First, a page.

As a collegiate athlete and cs/math double major, I am frequently appalled at the level of slovenliness and torpor that many of my fellow students allow themselves to sink to. I suspect that if they knew the physical pleasure of having a fit, balanced body and lifestyle, they would change their habits.
Bad Geek Habit #1
Erratic Sleep Schedule
How many time have you seen someone walk into class after a big programming assignment comes due, with a jumbo coffee and a dippy grin on their face, proud that they've "pulled an all-nighter." Usually this is because of some delusion that they've "conquered the night," or done something similarly heroic, instead of just catching up after weeks of laziness, harming their health, andn usually doing sub-standard work.
Procrastination is like masturbation; it's a lot of fun, until you realize you're fucking yourself.
Solution: make a point to work out every morning, before classes or work. Don't skip; if you skip more than three or four sessions per year (aside from your scheduled day off per week), you are kidding yourself about your level of commitment.
Commitment to an athletic schedule clears up this particular immaturity. When you have to be up and sweating at 5:45 a.m., the books close no later than midnight, and you make time for a nap midday. You separate the chaff out of your day, getting enough sleep becomes a habit, and your scholastic/career work doesn't seem so all-consuming.
Bad Geek Habit #2
Pizza, burritos, fast-food and treats from the vending machine. Typical geek fare, yet people wonder why they are getting sick all the time, when they go days without coming face to face with a fruit or a vegetable.
Solution: do aerobic exersise five or more times per week, and keep track of your performance. You will notice a difference in your capabilities between a pizza-and-beer diet and one composed of lean meats, loads of good carbs, dark salads, and fruits (five a day).
After a few weeks of aerobic work (like 60-100 minute sessions on a bike, running, rowing on the ergometer, jumping rope, or whatnot), most people crave bananas and bagels instead of Mars bars and Jolt; your body is telling you what it needs.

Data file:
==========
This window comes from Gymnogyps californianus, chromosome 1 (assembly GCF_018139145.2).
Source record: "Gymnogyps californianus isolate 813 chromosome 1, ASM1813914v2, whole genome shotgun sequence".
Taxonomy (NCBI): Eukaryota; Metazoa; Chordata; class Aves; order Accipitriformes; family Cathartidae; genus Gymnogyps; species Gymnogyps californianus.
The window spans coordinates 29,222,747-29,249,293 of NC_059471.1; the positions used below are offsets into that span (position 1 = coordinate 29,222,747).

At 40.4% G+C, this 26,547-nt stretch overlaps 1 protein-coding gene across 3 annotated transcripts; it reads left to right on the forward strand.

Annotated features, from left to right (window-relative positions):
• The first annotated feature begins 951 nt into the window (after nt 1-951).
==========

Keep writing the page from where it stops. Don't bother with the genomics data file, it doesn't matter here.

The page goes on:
Bad Geek Habit #3
This comes in a few flavors. Many geeks don't feel comfortable around or attractive to the opposite sex. A lot have a negative body image.
Physical achievement can do a lot for geeks and their confidence. Many of us grew up as "98 pound weaklings", or on the other end of the spectrum, were overweight. And later in life, as a reaction, we create and adhere to a culture that is indifferent to physical exertion at best, and downright hostile to it at worst.
Solution: set some goals, and achieve them.
"I'm not intimidated by this person/project/paper/speech; I know I can achieve what I need to. I can run a 38 minute 10k; I'm a tough cookie, I don't buckle."
Tips for Aerobic Training
- Choose something you like, and stick to it. Occasional cross-training is great, but about two-thirds of your workouts should be the same activity, to keep you focused and goal-oriented.
- Hydrate adequately. Very few people drink as much as they ought to, and unfortunately, thirst is not a great gauge for fluid intake. (By the time you are noticeably thirsty, it is too late, you are already dehydrated.) Most coaches recommend taking a half liter of water prior to working out (17 ounces), and another half liter during the first 30 minutes of exercise as you begin to sweat. After the first 30 minutes, a few mouthfuls every 15-20 minutes is advisable.
- Challenge yourself. Make goals, like running a half marathon, a six minute mile, or running all the stadium steps in under 30 minutes. The Spandex and tanktop crowd of Stairstep enthusiasts aren't as likely to look forward to their workout as a woman on a mission.
- Work out for at minimum 45 minutes continuously. Cessations of one or two minutes to retie shoes or take a swig of water aren't anything to worry about, but you should aim to keep your heartrate elevated for close to an hour in order to train your heart and lungs effectively. With a good Walkman and tape, and after a few weeks of working out every day, an hour seems like a breeze.
- Be consistent. Set a schedule (say 6 days on, 1 day off) and stick to it.
- Don't neglect you legs. Squat, leg press, leg extension, and the like are far from glamour lifts; they might not do much for the goal of looking good on the beach and "scoring" with the "honeys." Strong legs, however, will give you the supporting musculature to avoid injury while running, playing tennis or squash, or doing just about any sport. Leg lifting isn't just for muscleheads and football players. You can use lower-body resistance-training effectively for any sport.
- Get the appropriate amount of rest between sets. In order to build strength, you need to lift close to the ultimate capacity of your muscle. In order to life close to capacity, you need a lot of phosphates in the muscle. After a tough 8-12 rep lift, you are going to be depleted of adenosine triphosphate. After a minute of rest, you have replenished less than half of what you've used. After 2 minutes, about two-thirds. After 2.5 minutes, you are up to about 90% and are ready to lift again. For large muscle groups (latissimus, gluteals, quads, leg biceps) 3 minutes between sets is a good rule of thumb.
- Get adequate protein to support your workout. Recommended intake is between .5 and .9 grams of protein per pound of lean body weight. (If you have 15% bodyfat, take 85% of your total weight, and this is your "lean" body weight.) A three ounce serving of chicken breast is 25 grams of protein, 120-130 calories, with almost no fat.
- Get enough rest. Don't stress the same muscle groups more than twice a week. In fact, once a week can be more than adequate to build size and strength.